The processor 12 is a general processor, digital signal processor, three-dimensional data processor, graphics processing unit, application specific integrated circuit, field programmable gate array, digital circuit, analog circuit, combinations thereof, or other now known or later developed device for processing medical image data. The processor 12 is a single device, a plurality of devices, or a network. For more than one device, parallel or sequential division of processing may be used. Different devices making up the processor 12 may perform different functions, such as a scanning controller and an image generator operating separately. In one embodiment, the processor 12 is a control processor or other processor of a medical diagnostic imaging system, such as a medical diagnostic ultrasound imaging system processor. The processor 12 operates pursuant to stored instructions to perform various acts described herein, such as obtaining data, detecting standard views, and/or controlling imaging.
In one embodiment, the processor 12 receives acquired ultrasound data during or after scanning and determines locations of one or more planes relative to the volume represented by the data. The processor 12 performs or controls other components to perform the methods described herein.
The processor 12 performs machine learning and/or applies a machine-learnt algorithm. For application, the processor 12 calculates features for sequential classification. The detection algorithm implemented by the processor 12 searches through multiple hypotheses to identify the ones with high probabilities. Multiple hypotheses are maintained between algorithm stages. Each stage, such as a translation stage, an orientation stage, and a scale stage, quickly removes false hypotheses remaining from any earlier stages. The correct or remaining hypotheses propagate to the final stage. Only one hypothesis is selected as the final detection result or a plane position is detected from information for a combination of hypotheses (e.g., average of the remaining hypotheses after the final stage).
The same or different features are used for classification in each stage. For example in a translation stage, features are calculated for each of a plurality of translated plane positions. Using a machine-trained translation classifier, the features are used to rule out hypotheses corresponding to the translated plane positions, leaving a subset of remaining hypotheses.
The features are three-dimensional features. 3D Data enclosing a plane, i.e., a sub-volume, is used to calculate the features. Alternatively, volume data may be interpolated to a plane, and the resulting data representing the plane is used, without other data, to calculate the feature.
Any features may be used. Different types of features may be used for the same classifier, or all of the features are of a same type for a given classifier. In one embodiment, Haar wavelet-like features are calculated. Haar wavelet-like features represent the difference between different portions of a region. Any number of features may be used, such as tens, hundreds, or thousands. The machine learning process may operate to determine a desired subset or set of features to be used for a given classification task.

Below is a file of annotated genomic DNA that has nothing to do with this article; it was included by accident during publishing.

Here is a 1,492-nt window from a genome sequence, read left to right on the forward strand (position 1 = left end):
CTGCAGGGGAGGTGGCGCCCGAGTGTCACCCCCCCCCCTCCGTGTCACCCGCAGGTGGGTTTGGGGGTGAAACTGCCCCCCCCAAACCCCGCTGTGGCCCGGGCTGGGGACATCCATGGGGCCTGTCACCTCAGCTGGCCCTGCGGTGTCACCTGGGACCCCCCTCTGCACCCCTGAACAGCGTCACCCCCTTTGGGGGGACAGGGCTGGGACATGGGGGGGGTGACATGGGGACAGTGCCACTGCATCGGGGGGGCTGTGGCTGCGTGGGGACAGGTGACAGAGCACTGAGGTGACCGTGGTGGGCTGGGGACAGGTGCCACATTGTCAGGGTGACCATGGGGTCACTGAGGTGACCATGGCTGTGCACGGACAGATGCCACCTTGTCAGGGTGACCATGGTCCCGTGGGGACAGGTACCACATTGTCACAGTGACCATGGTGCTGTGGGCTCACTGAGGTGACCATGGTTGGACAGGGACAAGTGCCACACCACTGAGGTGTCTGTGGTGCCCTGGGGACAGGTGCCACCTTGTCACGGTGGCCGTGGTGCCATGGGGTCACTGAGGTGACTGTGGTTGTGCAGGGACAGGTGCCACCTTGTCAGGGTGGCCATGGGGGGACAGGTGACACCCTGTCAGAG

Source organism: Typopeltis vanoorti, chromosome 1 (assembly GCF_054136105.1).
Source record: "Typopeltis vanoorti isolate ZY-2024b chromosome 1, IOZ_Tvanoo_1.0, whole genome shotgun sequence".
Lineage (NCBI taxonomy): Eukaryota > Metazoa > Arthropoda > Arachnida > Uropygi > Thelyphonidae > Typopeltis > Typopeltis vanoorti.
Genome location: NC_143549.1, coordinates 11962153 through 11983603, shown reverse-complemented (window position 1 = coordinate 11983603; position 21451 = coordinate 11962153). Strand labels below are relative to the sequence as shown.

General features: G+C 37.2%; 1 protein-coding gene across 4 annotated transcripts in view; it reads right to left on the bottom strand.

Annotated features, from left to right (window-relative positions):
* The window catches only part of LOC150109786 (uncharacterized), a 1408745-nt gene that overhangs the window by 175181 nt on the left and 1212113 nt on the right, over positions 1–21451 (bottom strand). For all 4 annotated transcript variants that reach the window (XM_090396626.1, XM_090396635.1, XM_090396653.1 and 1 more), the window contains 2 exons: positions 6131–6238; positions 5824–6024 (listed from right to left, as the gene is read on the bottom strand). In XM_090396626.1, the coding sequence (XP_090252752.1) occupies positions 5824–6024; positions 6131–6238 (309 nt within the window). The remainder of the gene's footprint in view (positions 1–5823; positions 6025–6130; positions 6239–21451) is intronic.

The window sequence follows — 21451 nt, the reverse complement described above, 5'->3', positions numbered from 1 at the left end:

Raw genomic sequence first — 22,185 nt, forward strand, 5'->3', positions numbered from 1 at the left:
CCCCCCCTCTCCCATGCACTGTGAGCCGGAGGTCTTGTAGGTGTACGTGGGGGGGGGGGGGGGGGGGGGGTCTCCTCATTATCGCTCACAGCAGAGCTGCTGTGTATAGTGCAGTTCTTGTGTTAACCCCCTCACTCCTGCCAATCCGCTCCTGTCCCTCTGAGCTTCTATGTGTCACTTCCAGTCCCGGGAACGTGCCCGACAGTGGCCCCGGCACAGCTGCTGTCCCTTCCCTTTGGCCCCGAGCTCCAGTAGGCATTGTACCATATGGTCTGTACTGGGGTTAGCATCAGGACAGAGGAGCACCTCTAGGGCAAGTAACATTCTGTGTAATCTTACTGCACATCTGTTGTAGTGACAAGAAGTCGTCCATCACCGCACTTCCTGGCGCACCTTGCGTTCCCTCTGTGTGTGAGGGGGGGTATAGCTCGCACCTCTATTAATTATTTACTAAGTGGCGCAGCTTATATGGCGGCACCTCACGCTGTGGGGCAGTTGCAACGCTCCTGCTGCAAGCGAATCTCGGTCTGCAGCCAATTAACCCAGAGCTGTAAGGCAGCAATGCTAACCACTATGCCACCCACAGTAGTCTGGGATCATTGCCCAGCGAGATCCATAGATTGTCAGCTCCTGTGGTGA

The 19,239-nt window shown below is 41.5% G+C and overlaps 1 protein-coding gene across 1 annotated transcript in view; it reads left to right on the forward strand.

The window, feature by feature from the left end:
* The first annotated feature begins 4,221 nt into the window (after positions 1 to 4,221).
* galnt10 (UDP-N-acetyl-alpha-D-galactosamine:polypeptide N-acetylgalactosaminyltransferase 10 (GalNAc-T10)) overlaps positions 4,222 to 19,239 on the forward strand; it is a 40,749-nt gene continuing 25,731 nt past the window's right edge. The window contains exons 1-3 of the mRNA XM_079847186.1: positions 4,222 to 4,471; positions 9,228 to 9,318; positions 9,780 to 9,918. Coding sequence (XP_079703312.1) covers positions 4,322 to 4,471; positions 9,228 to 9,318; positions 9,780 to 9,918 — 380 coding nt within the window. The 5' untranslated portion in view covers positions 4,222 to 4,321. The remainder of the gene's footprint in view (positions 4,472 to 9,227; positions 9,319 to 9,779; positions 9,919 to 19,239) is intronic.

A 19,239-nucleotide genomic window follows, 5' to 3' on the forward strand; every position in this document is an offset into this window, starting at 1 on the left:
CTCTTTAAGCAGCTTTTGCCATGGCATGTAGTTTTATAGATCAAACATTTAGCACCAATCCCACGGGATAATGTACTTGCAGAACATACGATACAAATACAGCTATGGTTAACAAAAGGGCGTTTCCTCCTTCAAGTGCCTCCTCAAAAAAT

Feature values are calculated for each hypothesis. For translation classification, the features are calculated for each of the possible translated plane positions. The same features, such as the same Haar functions, are calculated for each of the possible translated plane positions. The translation classifier outputs a probability of a given possible plane position being the correct or desired view based on the feature values. If the probability is above a threshold, the associated hypothesis is maintained If the probability is below a threshold, the associated hypothesis is ruled out and discarded from the pool of hypotheses.
By ruling out one or more hypotheses, the number of possible plane positions associated with rotation may be limited. For example, ruling out one hypothesis and leaving two hypotheses allows the orientation classifier to calculate features for different rotations relative to two different translations instead of three.
The processor 12 calculates the same or different planar and/or other features for each of a plurality of rotated plane positions associated with the remaining hypotheses. Hypotheses corresponding to the rotated plane positions are ruled out with an orientation classifier and as a function of the planar or other features. After application of the orientation classifier, a further subset of hypotheses remains. The remaining hypotheses are for sufficient translations having at least one sufficient rotation.
The processor 12 calculates the same or different planar and/or other features for each of a plurality of scaled planes associated with hypotheses remaining after translation and orientation testing. A scale classifier rules out hypotheses corresponding to the scaled planes as a function of the features. After ruling out none, one or more hypotheses, a remaining set of hypotheses remains for the plane being detected.
In one embodiment, the type of features used for the orientation and scale classifiers are gradient features. For example, the "steerable" features described by Zheng, et al. in "Fast Automatic Heart Chamber Segmentation from 3D CT Data Using Marginal Space Learning and Steerable Features," Proc. Int'l Conf. on Computer Vision, pp. 1-8, 2007, are used. Other types of features may alternatively or additionally be used. The features are volumetric.